- Nicole Schwab, Director of Nature-based Solutions & 1t.org, WEF (Introduction)
- Gillian Caldwell, Chief Climate Officer, USAID
- Jad Daley, CEO American Forests, Co-Chair 1t.org US
- Ellen Jackawski, Chief Sustainability Officer, Mastercard
- John-O Niles, Senior Manager, Natural Climate Solutions, Salesforce
COP27 Daily Read Out
As a bold step forward to follow through on the historic COP26 Glasgow Leaders’ Forest and Land Use Declaration to halt and reverse forest loss and land degradation by 2030, leaders from 26 countries and the EU have launched and opened the first meeting of the Forest and Climate Leader’s Partnership (FCLP). Co-Chaired by the United States and Ghana, the FCLP will move to enhance cooperation, incentives, and policy support on the delivery of that goal. Further, it was announced that public and private sector donors pledged to mobilize a US$ 4.5 billion to advance these efforts, in addition to the US$ 2.67 billion already appropriated from the US$19.2 billion at COP26.
The United States has repositioned itself back on the global stage as a global leader in the fight against climate change with the passage of the Infrastructure Investment and Jobs Act (IIJA) and the Inflation Reduction Act (IRA), which will get us 26-42% of the way towards achieving our Nationally Determined Contribution (NDC) of 2030 target of 50-52% below 2005 levels.
Thematic Challenge: These global efforts at COP27 are merely a platform to collaboratively set the top-line policy agenda for each country to bring home to their respective Congress, Ministries, states, territories, private sectors, civil society, and citizens. In every institution to which you are member – from your town to your business to your family to yourself – find a way to take leadership and proactively contribute to this global effort. Can you lead on climate?
What to look for tomorrow: For the 2nd official day of the COP27, we are excited to see new pledges for action from governments, businesses, and civil society alike. Tomorrow and in the coming days, will be watching the US Center in particular as leaders and technical experts from US agencies such as the US State Department, USAID, USDA, EPA, MCC, DFC, NASA, and more demonstrate their stewardship of this movement while also collaborating with other nations and coalitions such as the 1t.org Forest Action Bloc. Please watch along with us here.
At COP26, the United States needed to demonstrate its leadership on forests and climate on the global stage. At the direction of the White House and with the leadership of the U.S. Special Presidential Envoy for Climate, a number of US government agencies put together the Plan to Conserve Global Forests: Critical Carbon Sinks. This new strategy outlines the approaches these agencies intends to deploy to achieve four key objectives in international forest and land use mitigation: (1) Incentivize forest and ecosystem conservation and forest landscape restoration; (2) Catalyze private sector investment, finance, and action to conserve critical carbon sinks; (3) Build long-term capacity and support the data and monitoring systems that enhance accountability; and (4) Increase ambition for climate and conservation action. Working closely with the State Department, USAID, and the USFS International Program, 1t.org US and its Forest Action Bloc are bringing this to fruition.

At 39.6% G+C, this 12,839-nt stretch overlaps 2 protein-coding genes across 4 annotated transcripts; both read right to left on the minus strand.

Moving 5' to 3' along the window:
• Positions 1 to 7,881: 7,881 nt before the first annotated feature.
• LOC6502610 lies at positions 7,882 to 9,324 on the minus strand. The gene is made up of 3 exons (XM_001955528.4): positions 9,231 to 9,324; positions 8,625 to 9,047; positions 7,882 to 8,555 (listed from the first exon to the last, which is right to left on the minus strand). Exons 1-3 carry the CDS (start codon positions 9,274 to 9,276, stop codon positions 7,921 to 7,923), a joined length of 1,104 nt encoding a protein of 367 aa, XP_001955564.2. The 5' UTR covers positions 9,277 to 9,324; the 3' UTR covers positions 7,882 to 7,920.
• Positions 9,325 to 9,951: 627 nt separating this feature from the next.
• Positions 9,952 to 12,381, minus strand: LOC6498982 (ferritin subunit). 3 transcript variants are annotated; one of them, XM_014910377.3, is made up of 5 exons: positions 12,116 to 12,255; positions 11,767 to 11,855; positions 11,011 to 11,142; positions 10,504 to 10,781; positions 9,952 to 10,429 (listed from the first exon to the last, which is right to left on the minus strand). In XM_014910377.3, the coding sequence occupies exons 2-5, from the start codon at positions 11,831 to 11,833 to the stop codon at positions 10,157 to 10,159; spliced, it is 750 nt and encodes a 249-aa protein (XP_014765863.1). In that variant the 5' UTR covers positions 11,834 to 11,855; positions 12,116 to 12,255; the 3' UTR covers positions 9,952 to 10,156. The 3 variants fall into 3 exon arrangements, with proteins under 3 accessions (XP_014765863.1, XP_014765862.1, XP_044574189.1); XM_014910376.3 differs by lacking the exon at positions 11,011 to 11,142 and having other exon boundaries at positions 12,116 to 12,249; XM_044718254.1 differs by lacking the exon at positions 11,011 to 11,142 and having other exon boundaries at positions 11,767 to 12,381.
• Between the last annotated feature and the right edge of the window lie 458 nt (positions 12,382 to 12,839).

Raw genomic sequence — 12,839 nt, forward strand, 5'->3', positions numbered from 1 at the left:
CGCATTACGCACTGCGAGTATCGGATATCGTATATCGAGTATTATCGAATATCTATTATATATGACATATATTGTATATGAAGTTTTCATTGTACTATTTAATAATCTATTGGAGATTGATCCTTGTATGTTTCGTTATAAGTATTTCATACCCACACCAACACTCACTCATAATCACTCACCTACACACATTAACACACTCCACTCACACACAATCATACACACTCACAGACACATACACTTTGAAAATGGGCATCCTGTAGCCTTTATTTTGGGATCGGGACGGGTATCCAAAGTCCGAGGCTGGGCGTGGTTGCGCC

Update: In furtherance of the Plan to Conserve Global Forests: Critical Carbon Sinks, and the Forest Carbon Leadership Partnership, the US government released the Nature-Based Solutions Roadmap today at COP27. This outlines strategic actions across the US federal government to unlock the full potential of nature-based solutions to address climate change, nature loss, and inequity. The strategy recommendations include: (1) specific guidance on valuing nature from OMB; (2) emphasis on the use of nature-based solutions for floodplain management and hazard mitigation from FEMA; (3) innovative strategies to use nature-based solutions to complement solar energy infrastructure from DOE; (4) applications for nature-based solutions at military installations and other national security assets from the Department of Defense; (5) prioritization and investments of research, innovation, knowledge and adaptive learning around nature-based solutions for the public and private sectors; and many more. This strategy is the first of its kind as the US has developed a specific strategy to scale up nature-based solutions. The possibility for engagement and implementation from our 1t.org US Forest Action Bloc are limitless.